(Content note: mentions of racism, rape denialism, domestic violence, homophobia. Also some use of mental illness language used as insult in quoted passage.)
I’ve been thinking about the word “radical.”
Lore Sjöberg recently posted this on Facebook (reprinted here with permission, not linked to by his request):
Here’s a thought experiment I’ve been mulling over. Say I was transported back in time to the 1950s. I’m surrounded by a culture that contains all the sexism and racism on display in Mad Men, and more on top of that.
I would be surrounded by repulsive things, ranging from cartoons about buck-toothed “Chinamen,” ads making jokes about smacking the little lady if she gets out of hand, rolled eyes at any implication that a woman could be raped by her husband, and the cultural certainty that gay people are, at best, just plain crazy.
How could I live with this? If I speak up about a tenth of the terrible things I saw, I’ll be seen as a bizarre radical if not an outright loon. Even if I become an activist, I’ll probably be the activist that everyone points at to say “Well, at least I’m not as extreme as HE is!”
(And all of this is not even addressing the question of what it would be like to actually BE a woman, or a person of color, or a gay man in that era.)
All of this is to say that sometimes I feel like I’m already in the Fifties. One of the complaints leveled against feminists, and feminist women in particular, is that they see sexism everywhere and they make a big deal out of things that everyone, even most women, think is just fine.
Well, yeah! There IS sexism everywhere, and a lot of the things that aren’t a big deal today are nonetheless sexist, just like naming a sports team “The Redskins” in 1932 was racist even if it seemed like good fun at the time. I certainly don’t agree with every statement by every progressive activist — that would be impossible anyway, progressives don’t agree on everything — but a lot of times I find myself reading about controversies and thinking “Yep, that’s radical, and it’s extremist, and it’s unreasonable. But it’s also absolutely correct and in another few decades it will be considered common sense.”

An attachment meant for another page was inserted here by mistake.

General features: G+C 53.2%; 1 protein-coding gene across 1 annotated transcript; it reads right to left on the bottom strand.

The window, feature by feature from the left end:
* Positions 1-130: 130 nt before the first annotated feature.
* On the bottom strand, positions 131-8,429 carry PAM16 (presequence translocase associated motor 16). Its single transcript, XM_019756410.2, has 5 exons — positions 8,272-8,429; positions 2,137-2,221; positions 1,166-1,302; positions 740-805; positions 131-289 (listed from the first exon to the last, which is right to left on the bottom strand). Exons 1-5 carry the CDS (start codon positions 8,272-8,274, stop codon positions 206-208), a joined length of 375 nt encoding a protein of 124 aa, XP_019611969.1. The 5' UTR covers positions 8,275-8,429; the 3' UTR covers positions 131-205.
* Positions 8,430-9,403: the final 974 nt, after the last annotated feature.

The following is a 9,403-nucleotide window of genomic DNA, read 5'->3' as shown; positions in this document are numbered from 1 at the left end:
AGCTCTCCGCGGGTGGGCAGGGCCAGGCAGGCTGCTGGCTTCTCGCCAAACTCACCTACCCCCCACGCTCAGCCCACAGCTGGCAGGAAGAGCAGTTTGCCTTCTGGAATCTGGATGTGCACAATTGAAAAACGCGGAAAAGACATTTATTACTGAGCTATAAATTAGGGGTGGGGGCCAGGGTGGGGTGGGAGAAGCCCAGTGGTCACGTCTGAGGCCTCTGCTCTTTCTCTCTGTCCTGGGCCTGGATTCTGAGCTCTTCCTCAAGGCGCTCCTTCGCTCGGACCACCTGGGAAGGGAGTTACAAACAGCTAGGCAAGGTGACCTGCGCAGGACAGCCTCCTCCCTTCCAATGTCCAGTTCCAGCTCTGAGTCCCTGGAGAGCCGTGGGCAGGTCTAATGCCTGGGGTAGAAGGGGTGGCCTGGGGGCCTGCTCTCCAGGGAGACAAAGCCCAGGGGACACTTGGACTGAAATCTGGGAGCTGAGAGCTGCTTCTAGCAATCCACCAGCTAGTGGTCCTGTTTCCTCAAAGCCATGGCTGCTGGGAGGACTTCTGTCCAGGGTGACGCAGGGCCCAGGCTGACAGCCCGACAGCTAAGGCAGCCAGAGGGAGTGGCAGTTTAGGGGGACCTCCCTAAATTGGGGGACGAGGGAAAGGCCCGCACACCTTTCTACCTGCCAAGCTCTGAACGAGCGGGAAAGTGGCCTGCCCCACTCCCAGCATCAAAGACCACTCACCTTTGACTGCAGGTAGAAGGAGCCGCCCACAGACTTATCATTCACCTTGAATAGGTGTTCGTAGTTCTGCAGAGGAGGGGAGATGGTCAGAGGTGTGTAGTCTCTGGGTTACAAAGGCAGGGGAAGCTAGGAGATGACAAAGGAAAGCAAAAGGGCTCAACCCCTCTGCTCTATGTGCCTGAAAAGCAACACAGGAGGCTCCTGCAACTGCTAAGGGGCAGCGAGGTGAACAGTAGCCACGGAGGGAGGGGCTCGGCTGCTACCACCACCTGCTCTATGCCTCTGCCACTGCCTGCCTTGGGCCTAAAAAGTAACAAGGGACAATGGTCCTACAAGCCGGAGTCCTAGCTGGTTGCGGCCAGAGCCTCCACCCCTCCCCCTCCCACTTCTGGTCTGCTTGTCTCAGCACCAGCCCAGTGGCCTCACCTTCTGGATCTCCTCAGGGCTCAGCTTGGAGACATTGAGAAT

I’ve been thinking about this. And I’ve been realizing what an empty, lazy insult it is to call someone, or someone’s ideas, radical.
All these ideas were considered radical — until they weren’t.
In other words: An idea can be radical, and still be right.
In other other words: Insulting an idea (or a person) simply because they’re radical is an empty insult, devoid of any actual critical content. It’s like calling someone a poopyhead. (Unless, of course, the person’s head is actually made of poop.) And rejecting an idea (or a person) simply because you see them as radical is a sign of lazy thinking. In fact, it’s a sign of no thinking. It shows that you haven’t actually given the idea any consideration. It shows that the only consideration you gave the idea was to think, “I haven’t heard that before, it’s unfamiliar and it seems extreme, therefore it’s wrong.”
Of course not every radical idea is right. Yes, I can easily come up with a long list of ideas once considered radical that are now widely accepted — and I could just as easily come up with a long list of ideas once considered radical that, after careful consideration, are now widely considered ridiculous. The point isn’t that “radical” automatically means “right.” The point is that “radical” doesn’t automatically mean “wrong.”
We don’t have to give careful consideration to absolutely every new idea that crosses our path. If we did that, we’d never have time to do anything else. But if we’re going to go to the trouble of criticizing an idea in public, I think we have a responsibility to not reject it simply because it’s radical. I think we have a responsibility to actually consider whether the idea is, you know, right. If we don’t, we risk being the people our descendants look back on and condemn in 20 or 50 or 100 years — the people who perpetuated horrible ideas, and rejected excellent ones, simply because everyone else was doing it, and we were too frightened or lazy to do anything else.